Lets face it: Colombian Rebels in Venezuela.

Today I woke up planning to write about something hilarious or philosophical, instead, I am going to write about something that is more fundamental, something that actually needs to be known. I’ll write about something that, I think, concerns at least all Latin American countries.

Today Mr. President (Hugo Chavez) received Diego Armando Maradonna (the Argentinean soccer coach, and a very good soccer player of his time) in our country. During the reception ceremony, Chávez mentioned the news that he had “forgotten” to mention (because Chávez doesn’t consults, he informs) to the rest of his government: From that moment on, Venezuela was breaking all diplomatic relations with the Colombian Government. Of course, that news didn’t impress any Venezuelan for all of us are used to see our president breaking up diplomatic relations with more than one country (Israel, for example) with and without valid reasons. The question today was: why is he doing it again? It happens that today the Colombian government showed at the Organization of American States (OAS) enough proofs to confirm the presence of Colombian rebels in Venezuela.

I’ve been waiting for this moment for SO long. Someone had to do something about this situation. The Marxist rebel group FARC, and the ELN (National Liberation Army) have always been present in Venezuela. However, because of a cocktail of reasons that I will explain further, its presence in our country is being growing to the extent that there is not a single state in here that is not negatively affected directly or indirectly by their presence. The Venezuelan borders are NOT protected against rebel groups or drogue dealing, or any kind of illegal action. Venezuelan rivers are the highways of the rebels and everyone sees, but none says anything (I don’t want to condemn the witnesses for they also have valid reasons not to talk, like fear?), or I should say: None listens!

Many of you might not have any background on this theme. I’ll explain to you (somehow shortly, although I encourage you to continue the research on your own) what the FARC and ELN are, and how all this problem has developed, in Venezuela. FARC and ELN were both founded in the 1960s. In 1963, students, Catholic radicals, and left-wing intellectuals hoping to emulate Fidel Castro’s communist revolution in Cuba founded ELN. FARC (The Colombian Revolutionary Army) is a Marxist rebel group formed in 1965, bringing together communist militants and peasant self-defense groups. It is important to know that although both rebel groups share almost the same ideology, the FARC and ELN do not like each other; and not to ignore the fact that it’s been 40 years since the 60’s and the ideology of a war that started as a revolution (with many valid reasons to exist) has vanished with the years. Now there is, from my perspective, a powerful word that describes both of these rebel groups’ interests: Business. The principles are simple: If you want to fight a war, you need money; and when money becomes abundant, then the original aims of the war stop being as important as they seemed to be at the beginning. Every rebel group of the world needs money, do the words “blood diamonds” tell you something?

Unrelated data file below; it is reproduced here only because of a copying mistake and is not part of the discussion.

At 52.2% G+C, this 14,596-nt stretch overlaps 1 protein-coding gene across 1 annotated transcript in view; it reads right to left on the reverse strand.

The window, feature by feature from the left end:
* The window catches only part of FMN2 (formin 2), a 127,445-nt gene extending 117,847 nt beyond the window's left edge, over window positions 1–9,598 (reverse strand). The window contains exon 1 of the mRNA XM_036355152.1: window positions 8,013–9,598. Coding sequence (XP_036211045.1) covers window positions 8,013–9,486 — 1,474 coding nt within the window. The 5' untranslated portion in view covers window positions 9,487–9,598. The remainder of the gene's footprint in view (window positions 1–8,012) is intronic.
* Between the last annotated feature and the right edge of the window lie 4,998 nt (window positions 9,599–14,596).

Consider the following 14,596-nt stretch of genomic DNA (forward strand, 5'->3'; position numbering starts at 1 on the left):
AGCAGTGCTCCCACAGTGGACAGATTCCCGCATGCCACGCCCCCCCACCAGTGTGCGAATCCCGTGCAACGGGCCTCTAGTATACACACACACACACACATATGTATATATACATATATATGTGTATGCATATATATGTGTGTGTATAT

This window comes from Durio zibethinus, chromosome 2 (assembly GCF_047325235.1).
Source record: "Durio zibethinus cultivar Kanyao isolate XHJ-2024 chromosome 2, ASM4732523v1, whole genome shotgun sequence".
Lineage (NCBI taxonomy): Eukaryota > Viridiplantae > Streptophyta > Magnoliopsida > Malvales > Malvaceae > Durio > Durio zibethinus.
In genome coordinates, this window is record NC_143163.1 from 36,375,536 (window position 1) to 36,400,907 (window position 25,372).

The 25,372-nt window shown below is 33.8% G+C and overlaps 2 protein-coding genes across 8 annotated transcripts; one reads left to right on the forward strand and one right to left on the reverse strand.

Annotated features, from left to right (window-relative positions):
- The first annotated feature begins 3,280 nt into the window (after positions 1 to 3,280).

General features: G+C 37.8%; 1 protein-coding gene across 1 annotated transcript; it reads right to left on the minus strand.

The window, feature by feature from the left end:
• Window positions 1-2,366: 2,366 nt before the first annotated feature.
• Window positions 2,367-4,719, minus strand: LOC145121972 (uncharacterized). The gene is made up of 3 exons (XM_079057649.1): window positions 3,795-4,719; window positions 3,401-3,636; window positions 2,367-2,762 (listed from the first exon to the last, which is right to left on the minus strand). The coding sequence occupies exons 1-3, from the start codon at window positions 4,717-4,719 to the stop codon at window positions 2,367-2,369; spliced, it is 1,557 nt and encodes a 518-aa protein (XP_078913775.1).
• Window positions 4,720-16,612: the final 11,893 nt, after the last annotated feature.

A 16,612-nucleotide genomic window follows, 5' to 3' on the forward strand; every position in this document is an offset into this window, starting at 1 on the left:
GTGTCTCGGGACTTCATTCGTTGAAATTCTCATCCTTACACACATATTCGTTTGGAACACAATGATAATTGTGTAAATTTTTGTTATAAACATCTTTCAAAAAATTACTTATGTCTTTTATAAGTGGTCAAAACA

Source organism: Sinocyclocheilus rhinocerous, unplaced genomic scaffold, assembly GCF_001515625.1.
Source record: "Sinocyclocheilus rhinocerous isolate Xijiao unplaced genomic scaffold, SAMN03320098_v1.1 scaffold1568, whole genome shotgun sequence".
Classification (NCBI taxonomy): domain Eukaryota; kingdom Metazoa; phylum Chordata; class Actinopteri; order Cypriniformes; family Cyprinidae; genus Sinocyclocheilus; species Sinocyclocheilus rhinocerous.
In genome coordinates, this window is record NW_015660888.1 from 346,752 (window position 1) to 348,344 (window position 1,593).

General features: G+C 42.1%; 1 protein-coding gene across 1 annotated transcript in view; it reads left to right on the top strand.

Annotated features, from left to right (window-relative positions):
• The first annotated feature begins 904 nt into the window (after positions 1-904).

The Colombian rebel groups got their money just like the Italian mafia gets its money. From its origins, the FARC asked landowners for a monthly payment for their “protection” (from whom? From the same rebel groups, of course). The years passed by and, as the rebels began to move towards the cities; they started asking businessman for the same monthly payment. If someone didn’t pay the bill, they kidnapped him/her or someone that they loved, until the bill was paid. Up to now I’ve been talking about Colombia, but just for the records, in 1971 the first man was kidnapped by the FARC, in Venezuela. So since the 70’s we’ve been suffering the consequences of the Colombian civil war. Now it is important to know that the wealthiest business in Colombia is an Illegal one, I’ll give you a clue word: Cocaine. The drug dealers in Colombia have proved that they can make more money in a year than the rest of Colombians together. In some years, their output has been greater than the Colombian GDP.

Just as the rest of businesses in the Colombian territory where the guerrilla ruled (and rules), the drug dealers in Colombia also pay their quota to the rebel groups, to both ELN and FARC (there are declarations coming from the FARC admitting this, and saying that although they do receive drug dealers’ money, they don’t support the Cocaine market). But regardless of their support to drug dealers, the FARC and ELN’s ideology seems to have died long time ago and they’ve become the flag of drug dealers and massive terrorism.